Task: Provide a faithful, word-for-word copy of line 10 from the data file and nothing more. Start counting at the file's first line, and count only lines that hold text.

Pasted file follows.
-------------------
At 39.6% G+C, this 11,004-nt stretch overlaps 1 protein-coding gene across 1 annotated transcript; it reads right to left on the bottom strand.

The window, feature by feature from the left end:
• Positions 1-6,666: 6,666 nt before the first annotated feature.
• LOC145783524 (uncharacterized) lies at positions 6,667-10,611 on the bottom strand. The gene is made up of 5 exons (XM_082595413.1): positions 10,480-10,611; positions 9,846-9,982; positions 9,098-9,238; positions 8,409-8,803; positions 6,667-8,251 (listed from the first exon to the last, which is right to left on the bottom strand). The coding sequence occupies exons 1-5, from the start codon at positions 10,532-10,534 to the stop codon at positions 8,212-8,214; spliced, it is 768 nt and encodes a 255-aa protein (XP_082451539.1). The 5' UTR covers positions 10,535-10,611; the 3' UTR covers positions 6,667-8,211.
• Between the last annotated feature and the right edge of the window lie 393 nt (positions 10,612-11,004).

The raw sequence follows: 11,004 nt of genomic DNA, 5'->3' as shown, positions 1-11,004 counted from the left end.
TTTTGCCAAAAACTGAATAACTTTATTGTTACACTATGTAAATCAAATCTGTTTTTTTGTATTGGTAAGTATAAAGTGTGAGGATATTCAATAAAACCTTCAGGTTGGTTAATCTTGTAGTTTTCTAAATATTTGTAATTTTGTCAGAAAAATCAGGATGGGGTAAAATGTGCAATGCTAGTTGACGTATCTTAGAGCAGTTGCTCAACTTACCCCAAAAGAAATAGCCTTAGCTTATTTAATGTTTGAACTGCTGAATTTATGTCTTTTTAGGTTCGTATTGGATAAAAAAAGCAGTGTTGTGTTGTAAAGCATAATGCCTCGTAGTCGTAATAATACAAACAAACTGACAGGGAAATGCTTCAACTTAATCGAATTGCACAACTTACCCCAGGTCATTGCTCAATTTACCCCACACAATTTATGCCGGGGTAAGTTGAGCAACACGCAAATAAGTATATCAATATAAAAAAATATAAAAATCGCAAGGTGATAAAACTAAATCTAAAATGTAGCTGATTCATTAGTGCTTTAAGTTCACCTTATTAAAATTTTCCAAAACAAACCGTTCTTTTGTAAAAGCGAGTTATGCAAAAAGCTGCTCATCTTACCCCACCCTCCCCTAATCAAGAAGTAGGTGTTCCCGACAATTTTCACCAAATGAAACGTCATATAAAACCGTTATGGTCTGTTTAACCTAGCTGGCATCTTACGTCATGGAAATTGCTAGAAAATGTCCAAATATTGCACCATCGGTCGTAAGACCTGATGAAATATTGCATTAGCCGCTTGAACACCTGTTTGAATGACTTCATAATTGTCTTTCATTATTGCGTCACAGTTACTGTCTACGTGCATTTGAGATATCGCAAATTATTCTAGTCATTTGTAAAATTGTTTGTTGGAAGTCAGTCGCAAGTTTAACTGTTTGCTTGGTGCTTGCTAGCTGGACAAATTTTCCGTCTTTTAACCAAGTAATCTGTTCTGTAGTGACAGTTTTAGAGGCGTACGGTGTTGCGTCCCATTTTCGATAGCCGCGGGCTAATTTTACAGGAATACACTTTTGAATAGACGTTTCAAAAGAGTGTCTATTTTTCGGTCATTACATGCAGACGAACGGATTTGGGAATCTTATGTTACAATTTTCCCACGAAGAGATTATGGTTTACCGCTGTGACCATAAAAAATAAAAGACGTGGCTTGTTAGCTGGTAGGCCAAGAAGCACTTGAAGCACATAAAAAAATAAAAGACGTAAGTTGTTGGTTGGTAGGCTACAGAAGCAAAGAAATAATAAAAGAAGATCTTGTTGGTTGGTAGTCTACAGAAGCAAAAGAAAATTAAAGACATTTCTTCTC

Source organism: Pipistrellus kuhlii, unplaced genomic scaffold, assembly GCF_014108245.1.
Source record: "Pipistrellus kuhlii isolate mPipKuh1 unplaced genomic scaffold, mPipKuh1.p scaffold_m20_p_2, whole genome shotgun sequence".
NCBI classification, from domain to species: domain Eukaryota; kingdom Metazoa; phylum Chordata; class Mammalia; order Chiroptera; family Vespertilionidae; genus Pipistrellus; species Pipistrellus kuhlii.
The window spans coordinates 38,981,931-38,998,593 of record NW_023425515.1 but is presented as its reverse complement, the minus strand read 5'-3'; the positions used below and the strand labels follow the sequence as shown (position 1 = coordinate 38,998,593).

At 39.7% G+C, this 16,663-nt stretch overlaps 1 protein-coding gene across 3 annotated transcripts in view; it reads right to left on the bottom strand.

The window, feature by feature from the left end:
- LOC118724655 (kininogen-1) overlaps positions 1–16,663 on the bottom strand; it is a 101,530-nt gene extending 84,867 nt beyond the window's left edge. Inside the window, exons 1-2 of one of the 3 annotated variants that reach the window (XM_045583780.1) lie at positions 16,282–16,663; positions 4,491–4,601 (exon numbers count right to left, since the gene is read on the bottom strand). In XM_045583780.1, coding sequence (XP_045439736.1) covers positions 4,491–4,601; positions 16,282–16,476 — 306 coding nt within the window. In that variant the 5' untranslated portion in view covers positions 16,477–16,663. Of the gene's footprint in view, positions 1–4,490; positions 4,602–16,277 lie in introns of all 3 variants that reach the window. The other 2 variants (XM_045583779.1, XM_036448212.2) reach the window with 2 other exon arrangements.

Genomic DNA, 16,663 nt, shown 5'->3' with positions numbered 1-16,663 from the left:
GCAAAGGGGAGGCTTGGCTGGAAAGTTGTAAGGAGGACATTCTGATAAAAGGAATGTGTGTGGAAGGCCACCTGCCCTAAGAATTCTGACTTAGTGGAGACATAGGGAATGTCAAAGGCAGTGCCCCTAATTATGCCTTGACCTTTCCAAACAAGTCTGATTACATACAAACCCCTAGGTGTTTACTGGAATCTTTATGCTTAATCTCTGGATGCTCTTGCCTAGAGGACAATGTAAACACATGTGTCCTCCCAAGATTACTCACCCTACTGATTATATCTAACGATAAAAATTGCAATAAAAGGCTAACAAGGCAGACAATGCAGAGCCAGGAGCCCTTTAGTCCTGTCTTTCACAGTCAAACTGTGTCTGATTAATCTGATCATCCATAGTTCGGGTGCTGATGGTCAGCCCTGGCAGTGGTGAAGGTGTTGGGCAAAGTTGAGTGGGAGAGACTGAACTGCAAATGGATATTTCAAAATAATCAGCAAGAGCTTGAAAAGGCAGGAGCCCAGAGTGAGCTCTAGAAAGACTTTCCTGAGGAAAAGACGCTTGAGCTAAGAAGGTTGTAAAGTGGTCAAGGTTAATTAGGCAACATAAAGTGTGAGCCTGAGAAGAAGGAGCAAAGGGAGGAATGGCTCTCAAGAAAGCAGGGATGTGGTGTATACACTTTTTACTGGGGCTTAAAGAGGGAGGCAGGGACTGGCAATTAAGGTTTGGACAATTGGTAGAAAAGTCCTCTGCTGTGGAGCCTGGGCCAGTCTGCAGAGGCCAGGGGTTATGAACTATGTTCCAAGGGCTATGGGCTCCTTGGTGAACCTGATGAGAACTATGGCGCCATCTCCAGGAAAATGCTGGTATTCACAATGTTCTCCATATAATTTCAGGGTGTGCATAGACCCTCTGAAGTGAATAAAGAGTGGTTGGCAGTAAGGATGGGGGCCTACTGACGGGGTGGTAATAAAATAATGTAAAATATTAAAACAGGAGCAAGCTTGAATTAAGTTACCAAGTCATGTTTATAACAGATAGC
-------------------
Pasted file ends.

NCBI classification, from domain to species: domain Eukaryota; kingdom Metazoa; phylum Chordata; class Mammalia; order Chiroptera; family Vespertilionidae; genus Pipistrellus; species Pipistrellus kuhlii.